New Brunswick

Should Acadian expulsion be considered genocide? New committee will decide

The Société de l'Acadie du Nouveau-Brunswick is forming a committee to look at whether the expulsion of Acadians should be considered a genocide. 

In the 1700s, thousands of Acadians were forced off their land by British settlers

The population of Pointe-Sainte-Anne, an Acadian settlement in modern-day Fredericton, likely grew as a result of the Acadian Expulsion in the 1700s. (Library and Archives Canada)

The Société de l'Acadie du Nouveau-Brunswick is forming a committee to look at whether the expulsion of Acadians should be considered a genocide. 

In the mid-1700s, about 10,000 Acadians were forced off their land by the British. They were sent to Europe, French colonies in the Caribbean and the southern United States.  

Whether that qualifies as a genocide has been brought up numerous times over the years.

The lobby group made the decision to look into the controversial issue during its annual general meeting over the weekend. 

"It's just an event that has been so important in our national identity or our cultural identity," said Eric Dow, of the Société de l'Acadie du Nouveau-Brunswick.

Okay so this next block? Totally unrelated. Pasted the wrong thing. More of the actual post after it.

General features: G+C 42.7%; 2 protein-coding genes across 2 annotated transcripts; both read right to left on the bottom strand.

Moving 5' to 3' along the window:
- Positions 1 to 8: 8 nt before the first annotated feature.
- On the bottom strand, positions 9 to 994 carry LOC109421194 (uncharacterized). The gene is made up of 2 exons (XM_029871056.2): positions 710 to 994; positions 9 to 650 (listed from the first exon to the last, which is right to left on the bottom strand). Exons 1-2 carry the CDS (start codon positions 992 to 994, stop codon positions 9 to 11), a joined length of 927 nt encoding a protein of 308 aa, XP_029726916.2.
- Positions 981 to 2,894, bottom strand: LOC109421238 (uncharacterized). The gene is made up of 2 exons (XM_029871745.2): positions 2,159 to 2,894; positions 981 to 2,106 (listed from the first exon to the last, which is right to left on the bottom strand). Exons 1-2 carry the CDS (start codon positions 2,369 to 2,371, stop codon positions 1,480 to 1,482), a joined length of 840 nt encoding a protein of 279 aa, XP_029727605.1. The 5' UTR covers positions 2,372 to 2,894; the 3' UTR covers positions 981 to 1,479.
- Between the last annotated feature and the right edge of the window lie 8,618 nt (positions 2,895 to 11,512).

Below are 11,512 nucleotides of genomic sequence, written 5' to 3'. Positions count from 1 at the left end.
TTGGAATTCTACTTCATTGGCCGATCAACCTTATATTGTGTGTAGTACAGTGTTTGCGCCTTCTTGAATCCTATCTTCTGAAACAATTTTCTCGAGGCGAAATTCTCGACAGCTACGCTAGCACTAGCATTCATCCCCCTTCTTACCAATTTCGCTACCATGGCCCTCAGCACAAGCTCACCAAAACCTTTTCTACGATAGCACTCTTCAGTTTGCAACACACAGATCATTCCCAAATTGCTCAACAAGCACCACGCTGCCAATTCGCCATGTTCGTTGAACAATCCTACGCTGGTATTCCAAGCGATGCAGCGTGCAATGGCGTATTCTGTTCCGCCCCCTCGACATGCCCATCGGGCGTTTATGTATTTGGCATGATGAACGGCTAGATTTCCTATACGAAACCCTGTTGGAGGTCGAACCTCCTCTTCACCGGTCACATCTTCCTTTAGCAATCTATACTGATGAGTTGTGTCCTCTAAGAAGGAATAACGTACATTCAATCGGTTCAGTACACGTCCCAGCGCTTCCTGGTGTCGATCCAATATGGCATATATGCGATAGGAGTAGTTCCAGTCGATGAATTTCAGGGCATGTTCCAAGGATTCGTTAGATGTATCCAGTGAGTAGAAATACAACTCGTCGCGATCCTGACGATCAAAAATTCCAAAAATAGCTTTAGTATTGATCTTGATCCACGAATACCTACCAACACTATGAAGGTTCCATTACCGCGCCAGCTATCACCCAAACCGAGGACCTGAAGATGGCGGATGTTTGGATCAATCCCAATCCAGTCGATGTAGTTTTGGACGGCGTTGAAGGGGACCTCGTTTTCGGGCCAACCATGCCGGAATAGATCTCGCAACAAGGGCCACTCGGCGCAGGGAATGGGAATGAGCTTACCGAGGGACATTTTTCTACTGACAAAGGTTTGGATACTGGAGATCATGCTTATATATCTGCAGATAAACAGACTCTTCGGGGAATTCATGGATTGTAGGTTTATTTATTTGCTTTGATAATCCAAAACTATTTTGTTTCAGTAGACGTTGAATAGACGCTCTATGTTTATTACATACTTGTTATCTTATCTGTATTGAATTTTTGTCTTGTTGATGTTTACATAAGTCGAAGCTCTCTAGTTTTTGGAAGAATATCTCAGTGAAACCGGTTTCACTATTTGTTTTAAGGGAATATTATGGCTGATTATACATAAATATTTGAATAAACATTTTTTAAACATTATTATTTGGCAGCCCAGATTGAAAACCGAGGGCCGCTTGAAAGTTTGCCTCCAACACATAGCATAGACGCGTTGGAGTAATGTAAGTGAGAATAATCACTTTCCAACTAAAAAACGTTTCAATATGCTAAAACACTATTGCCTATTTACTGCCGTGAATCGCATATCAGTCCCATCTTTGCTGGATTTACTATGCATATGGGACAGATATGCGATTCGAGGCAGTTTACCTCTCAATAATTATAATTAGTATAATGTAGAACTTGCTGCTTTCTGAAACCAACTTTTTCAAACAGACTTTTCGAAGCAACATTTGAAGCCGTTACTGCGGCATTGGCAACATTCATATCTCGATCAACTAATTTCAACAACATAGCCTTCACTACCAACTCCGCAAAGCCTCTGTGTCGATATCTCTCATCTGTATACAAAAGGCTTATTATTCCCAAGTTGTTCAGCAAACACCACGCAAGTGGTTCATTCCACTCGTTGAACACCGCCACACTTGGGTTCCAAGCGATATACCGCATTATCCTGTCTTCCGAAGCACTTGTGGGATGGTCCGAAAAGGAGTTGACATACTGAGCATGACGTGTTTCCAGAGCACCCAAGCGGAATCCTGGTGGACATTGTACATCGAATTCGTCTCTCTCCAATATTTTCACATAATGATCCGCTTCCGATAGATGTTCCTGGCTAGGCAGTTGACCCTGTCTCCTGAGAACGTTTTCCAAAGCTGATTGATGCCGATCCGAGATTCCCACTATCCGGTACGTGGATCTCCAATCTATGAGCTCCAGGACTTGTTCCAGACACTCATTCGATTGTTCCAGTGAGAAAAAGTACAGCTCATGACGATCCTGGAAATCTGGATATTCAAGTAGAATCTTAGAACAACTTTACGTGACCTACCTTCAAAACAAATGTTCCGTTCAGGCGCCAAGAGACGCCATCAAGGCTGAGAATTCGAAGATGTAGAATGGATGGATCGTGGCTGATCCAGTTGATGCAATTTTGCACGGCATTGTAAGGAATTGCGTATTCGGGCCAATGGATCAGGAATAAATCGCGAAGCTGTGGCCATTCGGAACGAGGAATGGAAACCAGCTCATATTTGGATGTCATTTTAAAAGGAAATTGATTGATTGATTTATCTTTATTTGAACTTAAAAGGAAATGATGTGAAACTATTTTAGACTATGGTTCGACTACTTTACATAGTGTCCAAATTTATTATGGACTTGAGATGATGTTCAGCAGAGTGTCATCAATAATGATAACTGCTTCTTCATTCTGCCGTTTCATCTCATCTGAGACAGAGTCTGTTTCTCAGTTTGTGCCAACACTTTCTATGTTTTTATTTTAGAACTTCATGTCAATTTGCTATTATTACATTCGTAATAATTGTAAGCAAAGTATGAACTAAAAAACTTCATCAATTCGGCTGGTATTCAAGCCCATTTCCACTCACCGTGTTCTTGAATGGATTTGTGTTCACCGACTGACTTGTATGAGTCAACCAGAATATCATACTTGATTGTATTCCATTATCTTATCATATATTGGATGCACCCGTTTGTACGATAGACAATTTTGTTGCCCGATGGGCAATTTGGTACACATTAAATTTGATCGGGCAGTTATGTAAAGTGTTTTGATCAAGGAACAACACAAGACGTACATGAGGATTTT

Because of that, he said it's important people know how to describe it.

"The fact that we're not sure what terms are the most precise in describing these historical events, makes it so that there's still a need felt within the community to keep discussing the subject."

Getting closure 

The hope is that the new committee can settle on appropriate language to describe the expulsion.  

Chantal Richard, a professor in the University of New Brunswick's French department, said the time is right for an in depth look at the question.

 "It's important for many people, specifically Acadians, because it may allow for some closure," said Richard, who is also an Acadian. 

"And it's something that we seem to keep coming back to."

The British burning Grimross, modern day Gagetown, in 1758, just months before the destruction of St. Anne's Point. (National Gallery of Canada)

The creation of the committee comes just weeks after a national inquiry named the murders and disappearances of Indigenous women a "Canadian genocide."

"Every situation is unique," said Dow. "And if we coin these types of terms it's … to be able to express ourselves in the most concise or precise way possible. I think that there's no harm in analyzing the question to see if the term does fit or not."

Dow says there's no timeline yet for when the committee work will start. He expects the group will be made up of experts in legal, political and historical fields, inside and outside the Acadian community. 

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